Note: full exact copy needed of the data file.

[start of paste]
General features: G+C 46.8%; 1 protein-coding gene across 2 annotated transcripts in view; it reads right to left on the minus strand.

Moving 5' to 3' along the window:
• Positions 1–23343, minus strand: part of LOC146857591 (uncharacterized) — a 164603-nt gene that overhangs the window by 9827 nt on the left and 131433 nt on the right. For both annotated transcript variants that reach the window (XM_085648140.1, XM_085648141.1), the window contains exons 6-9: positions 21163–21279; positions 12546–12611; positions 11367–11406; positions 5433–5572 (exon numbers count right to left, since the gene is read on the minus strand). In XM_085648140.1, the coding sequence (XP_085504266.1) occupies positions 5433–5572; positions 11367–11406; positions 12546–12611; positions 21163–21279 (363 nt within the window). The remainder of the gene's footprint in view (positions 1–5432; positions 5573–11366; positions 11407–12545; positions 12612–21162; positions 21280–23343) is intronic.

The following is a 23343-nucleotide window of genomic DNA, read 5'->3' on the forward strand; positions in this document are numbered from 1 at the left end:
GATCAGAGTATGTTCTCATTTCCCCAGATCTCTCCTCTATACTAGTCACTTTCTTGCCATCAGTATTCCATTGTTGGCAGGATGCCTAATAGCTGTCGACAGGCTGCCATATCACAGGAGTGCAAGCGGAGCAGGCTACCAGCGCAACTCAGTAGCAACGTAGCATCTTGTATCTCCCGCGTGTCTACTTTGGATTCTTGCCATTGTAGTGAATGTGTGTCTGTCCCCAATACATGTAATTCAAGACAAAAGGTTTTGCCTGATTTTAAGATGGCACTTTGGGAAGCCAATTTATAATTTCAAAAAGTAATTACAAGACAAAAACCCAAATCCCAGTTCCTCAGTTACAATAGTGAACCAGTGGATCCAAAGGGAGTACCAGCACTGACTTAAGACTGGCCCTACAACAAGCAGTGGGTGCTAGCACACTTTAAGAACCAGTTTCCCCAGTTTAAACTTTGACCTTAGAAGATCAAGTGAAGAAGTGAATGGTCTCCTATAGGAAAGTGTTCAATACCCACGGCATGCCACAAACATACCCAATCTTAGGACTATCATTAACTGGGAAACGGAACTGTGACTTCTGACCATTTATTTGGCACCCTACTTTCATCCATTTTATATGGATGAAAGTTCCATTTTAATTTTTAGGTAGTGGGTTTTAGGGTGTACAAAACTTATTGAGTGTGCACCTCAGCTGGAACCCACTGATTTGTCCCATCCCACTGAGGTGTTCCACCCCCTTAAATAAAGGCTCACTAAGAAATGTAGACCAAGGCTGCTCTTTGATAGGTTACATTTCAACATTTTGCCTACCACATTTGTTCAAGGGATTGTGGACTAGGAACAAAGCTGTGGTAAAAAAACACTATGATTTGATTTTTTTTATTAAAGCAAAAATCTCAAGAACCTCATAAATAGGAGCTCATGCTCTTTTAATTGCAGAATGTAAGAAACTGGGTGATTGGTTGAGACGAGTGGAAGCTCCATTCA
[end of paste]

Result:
General features: G+C 46.8%; 1 protein-coding gene across 2 annotated transcripts in view; it reads right to left on the minus strand.

Moving 5' to 3' along the window:
• Positions 1–23343, minus strand: part of LOC146857591 (uncharacterized) — a 164603-nt gene that overhangs the window by 9827 nt on the left and 131433 nt on the right. For both annotated transcript variants that reach the window (XM_085648140.1, XM_085648141.1), the window contains exons 6-9: positions 21163–21279; positions 12546–12611; positions 11367–11406; positions 5433–5572 (exon numbers count right to left, since the gene is read on the minus strand). In XM_085648140.1, the coding sequence (XP_085504266.1) occupies positions 5433–5572; positions 11367–11406; positions 12546–12611; positions 21163–21279 (363 nt within the window). The remainder of the gene's footprint in view (positions 1–5432; positions 5573–11366; positions 11407–12545; positions 12612–21162; positions 21280–23343) is intronic.

The following is a 23343-nucleotide window of genomic DNA, read 5'->3' on the forward strand; positions in this document are numbered from 1 at the left end:
GATCAGAGTATGTTCTCATTTCCCCAGATCTCTCCTCTATACTAGTCACTTTCTTGCCATCAGTATTCCATTGTTGGCAGGATGCCTAATAGCTGTCGACAGGCTGCCATATCACAGGAGTGCAAGCGGAGCAGGCTACCAGCGCAACTCAGTAGCAACGTAGCATCTTGTATCTCCCGCGTGTCTACTTTGGATTCTTGCCATTGTAGTGAATGTGTGTCTGTCCCCAATACATGTAATTCAAGACAAAAGGTTTTGCCTGATTTTAAGATGGCACTTTGGGAAGCCAATTTATAATTTCAAAAAGTAATTACAAGACAAAAACCCAAATCCCAGTTCCTCAGTTACAATAGTGAACCAGTGGATCCAAAGGGAGTACCAGCACTGACTTAAGACTGGCCCTACAACAAGCAGTGGGTGCTAGCACACTTTAAGAACCAGTTTCCCCAGTTTAAACTTTGACCTTAGAAGATCAAGTGAAGAAGTGAATGGTCTCCTATAGGAAAGTGTTCAATACCCACGGCATGCCACAAACATACCCAATCTTAGGACTATCATTAACTGGGAAACGGAACTGTGACTTCTGACCATTTATTTGGCACCCTACTTTCATCCATTTTATATGGATGAAAGTTCCATTTTAATTTTTAGGTAGTGGGTTTTAGGGTGTACAAAACTTATTGAGTGTGCACCTCAGCTGGAACCCACTGATTTGTCCCATCCCACTGAGGTGTTCCACCCCCTTAAATAAAGGCTCACTAAGAAATGTAGACCAAGGCTGCTCTTTGATAGGTTACATTTCAACATTTTGCCTACCACATTTGTTCAAGGGATTGTGGACTAGGAACAAAGCTGTGGTAAAAAAACACTATGATTTGATTTTTTTTATTAAAGCAAAAATCTCAAGAACCTCATAAATAGGAGCTCATGCTCTTTTAATTGCAGAATGTAAGAAACTGGGTGATTGGTTGAGACGAGTGGAAGCTCCATTCA